When I began talking with Jehovah’s Witnesses about 10 years ago, I quickly learned (from advice of others found online, and from my own experience) that the best way to talk with JW’s is to ask them questions. It does little good to simply confront them, even if what we’re confronting them with is the truth. Telling them “The 144,000 are Jewish males who have never been with a woman” will only make them ignore you. Shouting it at them will only make them run away or claim that you’re persecuting them. Asking questions is the way to engage them in dialogue if we hope to engage them for more than 3 minutes.
But even with asking questions, 3 minutes is usually all you get with them before they shut down. I longed to talk with them for longer. How could I keep them engaged in conversation for 5 minutes, or even 10 or 20, or (gasp) an hour? Is it possible?
Well, an hour may be asking for too much. A rare “old school” JW will enjoy debating with you for hours, but most JW’s, like most modern people (including you and me?) are good for about a half hour before we feel like our brain is full.
Anyway, in my years of talking with JW’s, I have learned that certain types of questions are most effective in reaching them; that is, connecting with their hearts and minds (and imaginations) so that they actually want to talk for longer. At least for about half an hour.
My posts to follow this one will discuss four types of questions that I have found to be most helpful. It’s not so much about finding the definitive, mind-blowing question that will cause the collapse of your friend’s whole JW system. It’s about asking something outside of their JW box, something they have never thought about before, which can then be the first thread in the unraveling of the JW sweater. Or the first chink in the JW’s Hoover Dam of doctrine, leading to its collapse. Or the first spark that ignites the Hindenberg . . . okay, you get the idea.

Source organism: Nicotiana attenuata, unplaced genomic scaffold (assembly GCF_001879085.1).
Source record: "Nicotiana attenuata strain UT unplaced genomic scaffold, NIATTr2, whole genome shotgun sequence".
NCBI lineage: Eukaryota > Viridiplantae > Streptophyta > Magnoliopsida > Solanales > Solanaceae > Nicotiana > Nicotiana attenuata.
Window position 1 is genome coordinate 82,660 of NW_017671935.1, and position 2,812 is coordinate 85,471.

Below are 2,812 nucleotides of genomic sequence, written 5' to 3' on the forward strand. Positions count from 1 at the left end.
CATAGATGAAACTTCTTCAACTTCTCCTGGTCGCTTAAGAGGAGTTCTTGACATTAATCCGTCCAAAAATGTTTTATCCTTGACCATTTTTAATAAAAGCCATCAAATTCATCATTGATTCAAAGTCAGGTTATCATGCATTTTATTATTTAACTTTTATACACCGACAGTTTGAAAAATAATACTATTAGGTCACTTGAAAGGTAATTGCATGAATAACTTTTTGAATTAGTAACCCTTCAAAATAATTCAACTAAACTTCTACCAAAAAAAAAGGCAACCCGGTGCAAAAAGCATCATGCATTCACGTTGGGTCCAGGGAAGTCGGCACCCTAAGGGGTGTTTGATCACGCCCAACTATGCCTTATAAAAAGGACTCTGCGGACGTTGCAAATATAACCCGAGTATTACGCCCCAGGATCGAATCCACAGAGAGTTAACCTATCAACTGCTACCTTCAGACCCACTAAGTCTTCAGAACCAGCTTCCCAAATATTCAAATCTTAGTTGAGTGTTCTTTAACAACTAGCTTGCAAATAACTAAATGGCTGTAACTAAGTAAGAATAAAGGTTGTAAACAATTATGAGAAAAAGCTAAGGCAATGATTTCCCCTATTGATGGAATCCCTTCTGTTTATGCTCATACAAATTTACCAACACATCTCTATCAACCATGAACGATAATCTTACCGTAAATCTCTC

So, for the next four posts, I will share with you not so much specific questions to ask your JW friends, but rather the types of questions to ask. (I will be giving examples of each, so I guess I will be sharing specific questions after all. But that’s not the point.) My aim will be to begin with the most obvious type of question, and work toward the least obvious (counter-intuitive) type of question. I have four types of questions in mind, but along the way I may come up with more. Or you may come up with more (please share your thoughts with the rest of us in the comments). Your idea may become my additional post. Don’t worry–I’ll credit you for the idea.